Let’s apply this to our circumstances:

Unbelief is not just a different opinion, you know. That has always been part of Satan’s lies. “God said … but, you know, it’s just His opinion; go ahead and eat the fruit.” So many act today as though it is up to God to meet our personal standards of truth.

The materialists say that if God cannot show up as matter and/or energy, they will not believe.

The rationalists say that if God does not appeal to their finite reason, they will not believe.

The emotionalists say that if they cannot feel God move them, then they will not believe.

The narcissists say that if they cannot experience God, then they will not believe.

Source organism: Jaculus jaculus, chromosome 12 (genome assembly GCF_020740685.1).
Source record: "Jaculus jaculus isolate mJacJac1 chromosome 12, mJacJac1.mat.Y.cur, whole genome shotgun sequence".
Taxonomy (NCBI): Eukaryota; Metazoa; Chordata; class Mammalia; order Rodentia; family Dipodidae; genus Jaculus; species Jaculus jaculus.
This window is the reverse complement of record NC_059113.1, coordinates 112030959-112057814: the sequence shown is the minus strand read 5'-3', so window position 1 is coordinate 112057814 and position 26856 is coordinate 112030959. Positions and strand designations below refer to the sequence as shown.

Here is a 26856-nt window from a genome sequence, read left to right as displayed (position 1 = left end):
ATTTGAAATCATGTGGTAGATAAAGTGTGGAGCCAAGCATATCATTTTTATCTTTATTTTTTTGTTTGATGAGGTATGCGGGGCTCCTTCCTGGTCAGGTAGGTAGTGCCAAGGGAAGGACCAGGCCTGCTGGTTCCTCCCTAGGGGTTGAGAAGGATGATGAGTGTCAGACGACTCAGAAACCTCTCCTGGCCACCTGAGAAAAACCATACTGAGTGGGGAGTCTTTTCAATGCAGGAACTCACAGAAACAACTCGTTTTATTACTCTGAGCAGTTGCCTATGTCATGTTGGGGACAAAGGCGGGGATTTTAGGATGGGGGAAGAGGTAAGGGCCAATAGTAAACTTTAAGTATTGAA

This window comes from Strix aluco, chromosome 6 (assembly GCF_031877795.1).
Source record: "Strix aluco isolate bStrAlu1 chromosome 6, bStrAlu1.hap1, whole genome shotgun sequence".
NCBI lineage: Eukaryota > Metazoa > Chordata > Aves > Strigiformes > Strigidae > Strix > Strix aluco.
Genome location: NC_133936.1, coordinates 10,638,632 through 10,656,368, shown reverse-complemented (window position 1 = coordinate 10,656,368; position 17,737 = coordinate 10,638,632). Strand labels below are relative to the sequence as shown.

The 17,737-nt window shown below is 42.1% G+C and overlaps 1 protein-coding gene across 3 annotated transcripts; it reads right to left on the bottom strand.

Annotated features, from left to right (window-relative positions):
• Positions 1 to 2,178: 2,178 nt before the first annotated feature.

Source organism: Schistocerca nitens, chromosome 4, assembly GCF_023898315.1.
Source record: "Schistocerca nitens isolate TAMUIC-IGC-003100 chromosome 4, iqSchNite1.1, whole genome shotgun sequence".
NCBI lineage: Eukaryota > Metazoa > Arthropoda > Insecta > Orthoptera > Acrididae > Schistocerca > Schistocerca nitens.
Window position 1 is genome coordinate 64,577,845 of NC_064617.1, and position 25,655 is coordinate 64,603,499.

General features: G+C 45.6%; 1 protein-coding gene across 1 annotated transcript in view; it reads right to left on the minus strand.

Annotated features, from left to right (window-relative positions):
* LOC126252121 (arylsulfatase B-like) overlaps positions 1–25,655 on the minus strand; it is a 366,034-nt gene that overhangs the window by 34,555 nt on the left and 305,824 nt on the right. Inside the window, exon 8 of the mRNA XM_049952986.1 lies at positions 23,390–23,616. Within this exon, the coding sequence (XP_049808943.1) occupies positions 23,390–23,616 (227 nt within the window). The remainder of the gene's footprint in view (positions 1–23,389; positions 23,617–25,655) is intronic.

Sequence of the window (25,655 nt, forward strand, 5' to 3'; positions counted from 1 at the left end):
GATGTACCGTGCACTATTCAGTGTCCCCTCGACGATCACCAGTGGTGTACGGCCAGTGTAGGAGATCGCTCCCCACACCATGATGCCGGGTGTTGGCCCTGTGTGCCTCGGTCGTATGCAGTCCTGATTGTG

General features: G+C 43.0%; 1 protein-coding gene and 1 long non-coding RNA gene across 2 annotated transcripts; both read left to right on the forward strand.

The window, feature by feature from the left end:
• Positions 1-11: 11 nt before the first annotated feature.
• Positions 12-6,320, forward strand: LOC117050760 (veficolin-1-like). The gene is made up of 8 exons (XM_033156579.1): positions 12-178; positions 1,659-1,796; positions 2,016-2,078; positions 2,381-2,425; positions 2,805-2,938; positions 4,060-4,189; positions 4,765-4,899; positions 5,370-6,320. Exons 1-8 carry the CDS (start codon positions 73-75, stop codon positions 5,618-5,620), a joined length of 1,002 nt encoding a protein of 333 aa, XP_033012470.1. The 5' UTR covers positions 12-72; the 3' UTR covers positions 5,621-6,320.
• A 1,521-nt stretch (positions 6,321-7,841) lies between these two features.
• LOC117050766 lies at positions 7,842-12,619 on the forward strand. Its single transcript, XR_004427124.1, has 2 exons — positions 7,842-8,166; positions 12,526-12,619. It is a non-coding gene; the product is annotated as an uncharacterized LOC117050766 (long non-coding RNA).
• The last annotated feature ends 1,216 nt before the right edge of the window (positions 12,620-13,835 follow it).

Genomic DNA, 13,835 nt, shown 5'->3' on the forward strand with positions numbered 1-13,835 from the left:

This is just a way of slicing and dicing unbelief, just different ways of looking at the fact that we are born spiritually dead. Now the mind-set of the flesh is death, but the mind-set of the Spirit is life and peace. The mind-set of the flesh is hostile to God because it does not submit to God’s law. Indeed, it is unable to do so. Those who are in the flesh cannot please God. (Romans 8:6–8, CSB)

Anybody who says that they will not believe in the risen Christ condemns herself / himself. Anyone who believes in him is not condemned, but anyone who does not believe is already condemned, because he has not believed in the name of the one and only Son of God. (John 3:18, CSB)

It starts with simple morality. By any standard, I am a sinner. Anybody must say the same. It is better to be disabused of any pretense at holiness now, before standing before the Righteous Judge who will take no self-justifying nonsense from anyone.